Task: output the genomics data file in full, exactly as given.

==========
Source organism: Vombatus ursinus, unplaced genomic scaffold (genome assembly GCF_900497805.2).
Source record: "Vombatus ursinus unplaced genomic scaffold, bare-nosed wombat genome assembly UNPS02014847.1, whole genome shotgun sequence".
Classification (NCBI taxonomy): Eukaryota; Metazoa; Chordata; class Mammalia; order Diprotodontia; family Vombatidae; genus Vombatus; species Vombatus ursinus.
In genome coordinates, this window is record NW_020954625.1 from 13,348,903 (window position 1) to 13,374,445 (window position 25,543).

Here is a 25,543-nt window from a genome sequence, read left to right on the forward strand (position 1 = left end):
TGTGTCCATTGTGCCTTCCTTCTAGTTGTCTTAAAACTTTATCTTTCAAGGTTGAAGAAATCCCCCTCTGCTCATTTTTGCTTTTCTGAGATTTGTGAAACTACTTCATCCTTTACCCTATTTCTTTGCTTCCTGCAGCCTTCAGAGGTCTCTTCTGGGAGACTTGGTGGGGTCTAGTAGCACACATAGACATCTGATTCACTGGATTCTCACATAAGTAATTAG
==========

Source organism: Vombatus ursinus, unplaced genomic scaffold (genome assembly GCF_900497805.2).
Source record: "Vombatus ursinus unplaced genomic scaffold, bare-nosed wombat genome assembly UNPS02014847.1, whole genome shotgun sequence".
Classification (NCBI taxonomy): Eukaryota; Metazoa; Chordata; class Mammalia; order Diprotodontia; family Vombatidae; genus Vombatus; species Vombatus ursinus.
In genome coordinates, this window is record NW_020954625.1 from 13,348,903 (window position 1) to 13,374,445 (window position 25,543).

Here is a 25,543-nt window from a genome sequence, read left to right on the forward strand (position 1 = left end):
TGTGTCCATTGTGCCTTCCTTCTAGTTGTCTTAAAACTTTATCTTTCAAGGTTGAAGAAATCCCCCTCTGCTCATTTTTGCTTTTCTGAGATTTGTGAAACTACTTCATCCTTTACCCTATTTCTTTGCTTCCTGCAGCCTTCAGAGGTCTCTTCTGGGAGACTTGGTGGGGTCTAGTAGCACACATAGACATCTGATTCACTGGATTCTCACATAAGTAATTAG